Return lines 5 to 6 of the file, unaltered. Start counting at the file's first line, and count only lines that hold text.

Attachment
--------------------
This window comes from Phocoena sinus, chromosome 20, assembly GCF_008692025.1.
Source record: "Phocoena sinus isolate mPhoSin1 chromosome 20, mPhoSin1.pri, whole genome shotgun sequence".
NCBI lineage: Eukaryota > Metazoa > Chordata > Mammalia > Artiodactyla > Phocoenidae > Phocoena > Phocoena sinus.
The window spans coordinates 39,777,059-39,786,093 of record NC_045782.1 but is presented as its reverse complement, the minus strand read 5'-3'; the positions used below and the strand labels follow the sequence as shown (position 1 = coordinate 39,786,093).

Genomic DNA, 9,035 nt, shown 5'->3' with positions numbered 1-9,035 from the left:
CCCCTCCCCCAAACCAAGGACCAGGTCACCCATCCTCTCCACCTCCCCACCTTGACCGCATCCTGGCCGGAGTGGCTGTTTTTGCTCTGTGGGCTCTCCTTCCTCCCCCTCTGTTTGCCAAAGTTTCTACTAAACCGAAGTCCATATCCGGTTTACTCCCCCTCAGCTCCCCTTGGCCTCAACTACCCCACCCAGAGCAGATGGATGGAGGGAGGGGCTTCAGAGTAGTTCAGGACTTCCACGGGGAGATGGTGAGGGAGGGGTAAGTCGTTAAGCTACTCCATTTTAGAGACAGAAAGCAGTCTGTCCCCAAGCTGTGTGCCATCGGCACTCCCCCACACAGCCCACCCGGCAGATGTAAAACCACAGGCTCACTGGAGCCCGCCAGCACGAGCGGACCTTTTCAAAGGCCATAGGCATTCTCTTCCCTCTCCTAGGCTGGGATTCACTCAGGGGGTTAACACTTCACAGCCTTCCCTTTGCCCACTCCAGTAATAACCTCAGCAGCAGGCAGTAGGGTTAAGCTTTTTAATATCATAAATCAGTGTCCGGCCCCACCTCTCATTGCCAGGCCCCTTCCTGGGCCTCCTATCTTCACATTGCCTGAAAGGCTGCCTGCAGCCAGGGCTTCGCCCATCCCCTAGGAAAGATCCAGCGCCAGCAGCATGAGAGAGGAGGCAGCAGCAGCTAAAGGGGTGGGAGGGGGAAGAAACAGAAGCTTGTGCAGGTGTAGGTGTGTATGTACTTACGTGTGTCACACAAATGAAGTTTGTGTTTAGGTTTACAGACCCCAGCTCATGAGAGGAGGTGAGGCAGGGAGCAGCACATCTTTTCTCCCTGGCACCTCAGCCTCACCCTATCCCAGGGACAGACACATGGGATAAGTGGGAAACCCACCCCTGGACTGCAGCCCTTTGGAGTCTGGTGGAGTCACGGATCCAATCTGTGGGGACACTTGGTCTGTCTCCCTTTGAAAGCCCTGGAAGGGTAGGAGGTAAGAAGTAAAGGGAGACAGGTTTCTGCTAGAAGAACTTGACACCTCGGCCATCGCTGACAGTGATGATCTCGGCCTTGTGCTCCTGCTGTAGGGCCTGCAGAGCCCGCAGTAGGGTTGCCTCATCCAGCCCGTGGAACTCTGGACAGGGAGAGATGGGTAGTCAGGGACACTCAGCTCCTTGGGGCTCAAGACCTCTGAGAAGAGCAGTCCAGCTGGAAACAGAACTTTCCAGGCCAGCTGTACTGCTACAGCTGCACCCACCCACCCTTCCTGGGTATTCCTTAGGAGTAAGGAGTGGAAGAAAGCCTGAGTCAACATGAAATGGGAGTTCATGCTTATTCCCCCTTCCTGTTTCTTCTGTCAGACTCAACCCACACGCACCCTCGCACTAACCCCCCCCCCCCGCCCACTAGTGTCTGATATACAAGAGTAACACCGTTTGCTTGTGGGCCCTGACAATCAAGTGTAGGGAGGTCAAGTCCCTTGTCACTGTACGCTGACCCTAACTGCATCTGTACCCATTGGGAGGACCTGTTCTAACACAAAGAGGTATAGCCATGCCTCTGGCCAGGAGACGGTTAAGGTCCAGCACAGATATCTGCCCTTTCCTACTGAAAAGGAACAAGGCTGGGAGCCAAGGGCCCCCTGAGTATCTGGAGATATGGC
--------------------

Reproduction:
Genomic DNA, 9,035 nt, shown 5'->3' with positions numbered 1-9,035 from the left:
CCCCTCCCCCAAACCAAGGACCAGGTCACCCATCCTCTCCACCTCCCCACCTTGACCGCATCCTGGCCGGAGTGGCTGTTTTTGCTCTGTGGGCTCTCCTTCCTCCCCCTCTGTTTGCCAAAGTTTCTACTAAACCGAAGTCCATATCCGGTTTACTCCCCCTCAGCTCCCCTTGGCCTCAACTACCCCACCCAGAGCAGATGGATGGAGGGAGGGGCTTCAGAGTAGTTCAGGACTTCCACGGGGAGATGGTGAGGGAGGGGTAAGTCGTTAAGCTACTCCATTTTAGAGACAGAAAGCAGTCTGTCCCCAAGCTGTGTGCCATCGGCACTCCCCCACACAGCCCACCCGGCAGATGTAAAACCACAGGCTCACTGGAGCCCGCCAGCACGAGCGGACCTTTTCAAAGGCCATAGGCATTCTCTTCCCTCTCCTAGGCTGGGATTCACTCAGGGGGTTAACACTTCACAGCCTTCCCTTTGCCCACTCCAGTAATAACCTCAGCAGCAGGCAGTAGGGTTAAGCTTTTTAATATCATAAATCAGTGTCCGGCCCCACCTCTCATTGCCAGGCCCCTTCCTGGGCCTCCTATCTTCACATTGCCTGAAAGGCTGCCTGCAGCCAGGGCTTCGCCCATCCCCTAGGAAAGATCCAGCGCCAGCAGCATGAGAGAGGAGGCAGCAGCAGCTAAAGGGGTGGGAGGGGGAAGAAACAGAAGCTTGTGCAGGTGTAGGTGTGTATGTACTTACGTGTGTCACACAAATGAAGTTTGTGTTTAGGTTTACAGACCCCAGCTCATGAGAGGAGGTGAGGCAGGGAGCAGCACATCTTTTCTCCCTGGCACCTCAGCCTCACCCTATCCCAGGGACAGACACATGGGATAAGTGGGAAACCCACCCCTGGACTGCAGCCCTTTGGAGTCTGGTGGAGTCACGGATCCAATCTGTGGGGACACTTGGTCTGTCTCCCTTTGAAAGCCCTGGAAGGGTAGGAGGTAAGAAGTAAAGGGAGACAGGTTTCTGCTAGAAGAACTTGACACCTCGGCCATCGCTGACAGTGATGATCTCGGCCTTGTGCTCCTGCTGTAGGGCCTGCAGAGCCCGCAGTAGGGTTGCCTCATCCAGCCCGTGGAACTCTGGACAGGGAGAGATGGGTAGTCAGGGACACTCAGCTCCTTGGGGCTCAAGACCTCTGAGAAGAGCAGTCCAGCTGGAAACAGAACTTTCCAGGCCAGCTGTACTGCTACAGCTGCACCCACCCACCCTTCCTGGGTATTCCTTAGGAGTAAGGAGTGGAAGAAAGCCTGAGTCAACATGAAATGGGAGTTCATGCTTATTCCCCCTTCCTGTTTCTTCTGTCAGACTCAACCCACACGCACCCTCGCACTAACCCCCCCCCCCCGCCCACTAGTGTCTGATATACAAGAGTAACACCGTTTGCTTGTGGGCCCTGACAATCAAGTGTAGGGAGGTCAAGTCCCTTGTCACTGTACGCTGACCCTAACTGCATCTGTACCCATTGGGAGGACCTGTTCTAACACAAAGAGGTATAGCCATGCCTCTGGCCAGGAGACGGTTAAGGTCCAGCACAGATATCTGCCCTTTCCTACTGAAAAGGAACAAGGCTGGGAGCCAAGGGCCCCCTGAGTATCTGGAGATATGGC